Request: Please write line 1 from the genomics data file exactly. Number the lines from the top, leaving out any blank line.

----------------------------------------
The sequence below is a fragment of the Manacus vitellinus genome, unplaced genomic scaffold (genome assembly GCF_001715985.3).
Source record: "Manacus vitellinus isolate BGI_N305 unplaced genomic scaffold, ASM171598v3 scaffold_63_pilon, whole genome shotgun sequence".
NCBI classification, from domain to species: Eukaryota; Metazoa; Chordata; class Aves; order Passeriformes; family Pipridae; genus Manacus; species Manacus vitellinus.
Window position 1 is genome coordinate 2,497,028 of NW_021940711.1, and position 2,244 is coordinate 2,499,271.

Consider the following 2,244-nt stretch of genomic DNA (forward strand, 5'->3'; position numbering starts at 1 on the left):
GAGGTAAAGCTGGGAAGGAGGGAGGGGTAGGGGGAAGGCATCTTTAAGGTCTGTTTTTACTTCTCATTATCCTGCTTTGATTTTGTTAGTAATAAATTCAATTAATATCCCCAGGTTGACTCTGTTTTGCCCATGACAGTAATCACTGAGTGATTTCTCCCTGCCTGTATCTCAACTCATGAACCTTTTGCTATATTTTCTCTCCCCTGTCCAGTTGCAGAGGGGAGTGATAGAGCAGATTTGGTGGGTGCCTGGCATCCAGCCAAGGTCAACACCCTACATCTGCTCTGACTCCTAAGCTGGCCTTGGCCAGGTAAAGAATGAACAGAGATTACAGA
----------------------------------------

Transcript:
The sequence below is a fragment of the Manacus vitellinus genome, unplaced genomic scaffold (genome assembly GCF_001715985.3).